Birds are still dying as a result of lead used in shotgun pellets, despite a change in the law to limit its impact, reports The Independent.
A study of 300 waterfowl sampled at four sites around Britain in 2010-11 revealed that 34% had elevated levels of lead in their blood.
The study is published in the European Journal of Wildlife Research.
The Government sought to tackle the problem by introducing the Environmental Protection (Restriction on Use of Lead Shot) (England) Regulations 1999 which restricts the use of lead pellets in areas around important wetland sites and sites of special scientific interest (SSSIs). However, the new study appears to show that the law has largely been ineffective.
When lead is eaten by birds it affects their nervous system, resulting in paralysis of the stomach which eventually restricts their ability to eat and can cause death. The current study shows that lead in shotgun pellets is most likely the cause.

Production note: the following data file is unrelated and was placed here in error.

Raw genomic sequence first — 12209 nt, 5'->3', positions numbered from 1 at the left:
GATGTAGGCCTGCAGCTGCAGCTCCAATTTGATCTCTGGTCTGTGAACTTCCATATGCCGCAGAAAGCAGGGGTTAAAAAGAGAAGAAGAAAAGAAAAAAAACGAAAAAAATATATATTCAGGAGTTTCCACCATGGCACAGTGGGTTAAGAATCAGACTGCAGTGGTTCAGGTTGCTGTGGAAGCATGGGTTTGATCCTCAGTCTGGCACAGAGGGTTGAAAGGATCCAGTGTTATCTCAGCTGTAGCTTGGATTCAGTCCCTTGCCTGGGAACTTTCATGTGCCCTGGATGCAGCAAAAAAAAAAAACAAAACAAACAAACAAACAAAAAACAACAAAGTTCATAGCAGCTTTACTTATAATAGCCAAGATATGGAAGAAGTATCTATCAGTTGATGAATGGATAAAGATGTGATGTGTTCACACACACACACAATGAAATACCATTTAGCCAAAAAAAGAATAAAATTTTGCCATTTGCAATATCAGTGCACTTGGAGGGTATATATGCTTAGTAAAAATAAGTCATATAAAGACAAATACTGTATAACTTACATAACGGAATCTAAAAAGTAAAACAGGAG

Conservationists at the Wildfowl and Wetlands Trust (WWT) based at Slimbridge in Gloucestershire believe that shotgun users admit that they often break the rules.
Martin Spray is the chief executive of the WWT.
"Despite the law, brought in over a decade ago to protect wetland birds, nothing has changed. Clearly an effective solution is long overdue," he told The Independent.
Experts believe that the answer to the problem lies in banning the use of lead altogether, forcing shotgun owners to use non-lead based alternatives.
Chris Perrins is the Queen's Warden of the Swans.
"Here we are nearly 30 years on and we are still using (lead shot)... We don't need lead and yet we're increasingly adding lead to the environment year by year," he said.
Lead was banned from use in angling weights in 1988.
Birds still at risk from lead poisoning despite shotgun laws (The Independent)